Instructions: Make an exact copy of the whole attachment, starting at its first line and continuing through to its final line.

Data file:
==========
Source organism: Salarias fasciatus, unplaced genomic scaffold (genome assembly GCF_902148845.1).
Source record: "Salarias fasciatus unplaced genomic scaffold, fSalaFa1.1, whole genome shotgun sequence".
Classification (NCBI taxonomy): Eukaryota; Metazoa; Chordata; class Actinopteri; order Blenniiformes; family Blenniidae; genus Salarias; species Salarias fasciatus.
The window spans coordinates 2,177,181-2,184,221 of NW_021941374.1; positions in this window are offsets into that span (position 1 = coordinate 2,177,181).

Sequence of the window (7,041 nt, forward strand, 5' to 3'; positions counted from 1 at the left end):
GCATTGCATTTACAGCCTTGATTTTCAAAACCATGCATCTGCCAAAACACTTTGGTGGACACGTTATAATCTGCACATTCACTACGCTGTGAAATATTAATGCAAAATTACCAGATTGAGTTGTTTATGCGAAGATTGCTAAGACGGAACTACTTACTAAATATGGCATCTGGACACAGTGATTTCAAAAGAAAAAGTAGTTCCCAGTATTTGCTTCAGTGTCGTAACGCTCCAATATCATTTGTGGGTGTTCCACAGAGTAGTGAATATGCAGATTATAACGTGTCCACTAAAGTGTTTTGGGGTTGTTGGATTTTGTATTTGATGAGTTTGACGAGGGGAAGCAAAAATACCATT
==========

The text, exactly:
Source organism: Salarias fasciatus, unplaced genomic scaffold (genome assembly GCF_902148845.1).
Source record: "Salarias fasciatus unplaced genomic scaffold, fSalaFa1.1, whole genome shotgun sequence".
Classification (NCBI taxonomy): Eukaryota; Metazoa; Chordata; class Actinopteri; order Blenniiformes; family Blenniidae; genus Salarias; species Salarias fasciatus.
The window spans coordinates 2,177,181-2,184,221 of NW_021941374.1; positions in this window are offsets into that span (position 1 = coordinate 2,177,181).

Sequence of the window (7,041 nt, forward strand, 5' to 3'; positions counted from 1 at the left end):
GCATTGCATTTACAGCCTTGATTTTCAAAACCATGCATCTGCCAAAACACTTTGGTGGACACGTTATAATCTGCACATTCACTACGCTGTGAAATATTAATGCAAAATTACCAGATTGAGTTGTTTATGCGAAGATTGCTAAGACGGAACTACTTACTAAATATGGCATCTGGACACAGTGATTTCAAAAGAAAAAGTAGTTCCCAGTATTTGCTTCAGTGTCGTAACGCTCCAATATCATTTGTGGGTGTTCCACAGAGTAGTGAATATGCAGATTATAACGTGTCCACTAAAGTGTTTTGGGGTTGTTGGATTTTGTATTTGATGAGTTTGACGAGGGGAAGCAAAAATACCATT